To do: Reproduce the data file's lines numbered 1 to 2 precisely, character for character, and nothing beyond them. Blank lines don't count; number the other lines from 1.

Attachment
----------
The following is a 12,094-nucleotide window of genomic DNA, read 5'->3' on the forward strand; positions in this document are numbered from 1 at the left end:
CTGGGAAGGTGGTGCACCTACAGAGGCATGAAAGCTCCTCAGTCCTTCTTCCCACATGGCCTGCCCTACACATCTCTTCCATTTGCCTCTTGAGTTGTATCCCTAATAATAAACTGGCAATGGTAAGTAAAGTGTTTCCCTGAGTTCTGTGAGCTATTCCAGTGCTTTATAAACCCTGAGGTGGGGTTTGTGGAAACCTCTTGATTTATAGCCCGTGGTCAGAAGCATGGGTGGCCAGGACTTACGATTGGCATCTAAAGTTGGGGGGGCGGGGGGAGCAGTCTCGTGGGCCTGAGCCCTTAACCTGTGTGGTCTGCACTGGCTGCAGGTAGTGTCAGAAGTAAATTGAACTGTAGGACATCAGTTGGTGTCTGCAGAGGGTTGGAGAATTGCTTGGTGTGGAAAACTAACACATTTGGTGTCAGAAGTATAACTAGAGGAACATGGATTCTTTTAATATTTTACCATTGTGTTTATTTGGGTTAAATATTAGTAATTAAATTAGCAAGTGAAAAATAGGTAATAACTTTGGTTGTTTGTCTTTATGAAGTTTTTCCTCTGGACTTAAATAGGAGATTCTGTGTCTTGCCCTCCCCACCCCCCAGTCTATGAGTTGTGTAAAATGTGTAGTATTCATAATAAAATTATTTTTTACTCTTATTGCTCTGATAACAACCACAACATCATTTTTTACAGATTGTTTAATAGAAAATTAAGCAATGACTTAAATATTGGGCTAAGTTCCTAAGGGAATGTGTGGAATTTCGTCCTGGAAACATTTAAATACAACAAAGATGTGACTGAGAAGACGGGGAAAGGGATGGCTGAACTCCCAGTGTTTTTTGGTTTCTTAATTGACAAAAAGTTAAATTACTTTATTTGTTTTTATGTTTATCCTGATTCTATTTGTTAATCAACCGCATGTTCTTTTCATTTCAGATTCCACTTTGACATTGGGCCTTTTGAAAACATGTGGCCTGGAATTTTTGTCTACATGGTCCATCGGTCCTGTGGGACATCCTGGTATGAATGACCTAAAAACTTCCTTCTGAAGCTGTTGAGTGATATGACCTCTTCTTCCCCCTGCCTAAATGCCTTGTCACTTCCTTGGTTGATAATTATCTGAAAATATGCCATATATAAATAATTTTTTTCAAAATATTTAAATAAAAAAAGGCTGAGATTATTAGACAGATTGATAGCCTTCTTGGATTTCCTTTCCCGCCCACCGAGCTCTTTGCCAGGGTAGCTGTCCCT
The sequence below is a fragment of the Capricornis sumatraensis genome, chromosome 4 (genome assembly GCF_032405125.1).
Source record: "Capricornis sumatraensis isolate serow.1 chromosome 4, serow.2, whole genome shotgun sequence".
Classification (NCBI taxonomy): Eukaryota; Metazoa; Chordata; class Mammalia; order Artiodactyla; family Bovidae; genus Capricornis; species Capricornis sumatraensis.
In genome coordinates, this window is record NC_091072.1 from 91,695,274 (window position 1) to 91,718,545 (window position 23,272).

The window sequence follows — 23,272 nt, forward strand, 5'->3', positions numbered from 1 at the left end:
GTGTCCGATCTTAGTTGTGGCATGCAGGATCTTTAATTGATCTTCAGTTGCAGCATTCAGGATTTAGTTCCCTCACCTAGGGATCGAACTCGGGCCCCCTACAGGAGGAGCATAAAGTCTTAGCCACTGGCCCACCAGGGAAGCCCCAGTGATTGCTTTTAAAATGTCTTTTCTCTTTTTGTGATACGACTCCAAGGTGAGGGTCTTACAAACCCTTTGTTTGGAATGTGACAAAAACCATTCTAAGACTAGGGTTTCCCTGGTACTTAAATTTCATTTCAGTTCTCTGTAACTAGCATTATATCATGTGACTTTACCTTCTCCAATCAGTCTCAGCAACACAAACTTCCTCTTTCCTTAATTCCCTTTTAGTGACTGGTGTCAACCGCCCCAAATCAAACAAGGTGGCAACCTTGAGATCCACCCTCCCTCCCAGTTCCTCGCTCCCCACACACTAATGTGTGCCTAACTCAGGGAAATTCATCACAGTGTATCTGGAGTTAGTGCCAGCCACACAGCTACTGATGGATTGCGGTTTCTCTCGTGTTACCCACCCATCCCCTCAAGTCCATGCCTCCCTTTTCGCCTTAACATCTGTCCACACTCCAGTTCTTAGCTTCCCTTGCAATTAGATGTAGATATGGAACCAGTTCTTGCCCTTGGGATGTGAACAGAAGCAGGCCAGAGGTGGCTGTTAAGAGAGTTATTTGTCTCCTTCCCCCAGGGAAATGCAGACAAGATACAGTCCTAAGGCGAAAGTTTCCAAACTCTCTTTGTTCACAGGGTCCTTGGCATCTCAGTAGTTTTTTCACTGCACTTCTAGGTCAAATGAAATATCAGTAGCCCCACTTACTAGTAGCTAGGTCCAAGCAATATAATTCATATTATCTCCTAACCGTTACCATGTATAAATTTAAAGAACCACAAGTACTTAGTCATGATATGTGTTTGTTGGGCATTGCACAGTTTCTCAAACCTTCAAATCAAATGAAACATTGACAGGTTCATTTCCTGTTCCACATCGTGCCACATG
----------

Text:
The following is a 12,094-nucleotide window of genomic DNA, read 5'->3' on the forward strand; positions in this document are numbered from 1 at the left end:
CTGGGAAGGTGGTGCACCTACAGAGGCATGAAAGCTCCTCAGTCCTTCTTCCCACATGGCCTGCCCTACACATCTCTTCCATTTGCCTCTTGAGTTGTATCCCTAATAATAAACTGGCAATGGTAAGTAAAGTGTTTCCCTGAGTTCTGTGAGCTATTCCAGTGCTTTATAAACCCTGAGGTGGGGTTTGTGGAAACCTCTTGATTTATAGCCCGTGGTCAGAAGCATGGGTGGCCAGGACTTACGATTGGCATCTAAAGTTGGGGGGGCGGGGGGAGCAGTCTCGTGGGCCTGAGCCCTTAACCTGTGTGGTCTGCACTGGCTGCAGGTAGTGTCAGAAGTAAATTGAACTGTAGGACATCAGTTGGTGTCTGCAGAGGGTTGGAGAATTGCTTGGTGTGGAAAACTAACACATTTGGTGTCAGAAGTATAACTAGAGGAACATGGATTCTTTTAATATTTTACCATTGTGTTTATTTGGGTTAAATATTAGTAATTAAATTAGCAAGTGAAAAATAGGTAATAACTTTGGTTGTTTGTCTTTATGAAGTTTTTCCTCTGGACTTAAATAGGAGATTCTGTGTCTTGCCCTCCCCACCCCCCAGTCTATGAGTTGTGTAAAATGTGTAGTATTCATAATAAAATTATTTTTTACTCTTATTGCTCTGATAACAACCACAACATCATTTTTTACAGATTGTTTAATAGAAAATTAAGCAATGACTTAAATATTGGGCTAAGTTCCTAAGGGAATGTGTGGAATTTCGTCCTGGAAACATTTAAATACAACAAAGATGTGACTGAGAAGACGGGGAAAGGGATGGCTGAACTCCCAGTGTTTTTTGGTTTCTTAATTGACAAAAAGTTAAATTACTTTATTTGTTTTTATGTTTATCCTGATTCTATTTGTTAATCAACCGCATGTTCTTTTCATTTCAGATTCCACTTTGACATTGGGCCTTTTGAAAACATGTGGCCTGGAATTTTTGTCTACATGGTCCATCGGTCCTGTGGGACATCCTGGTATGAATGACCTAAAAACTTCCTTCTGAAGCTGTTGAGTGATATGACCTCTTCTTCCCCCTGCCTAAATGCCTTGTCACTTCCTTGGTTGATAATTATCTGAAAATATGCCATATATAAATAATTTTTTTCAAAATATTTAAATAAAAAAAGGCTGAGATTATTAGACAGATTGATAGCCTTCTTGGATTTCCTTTCCCGCCCACCGAGCTCTTTGCCAGGGTAGCTGTCCCT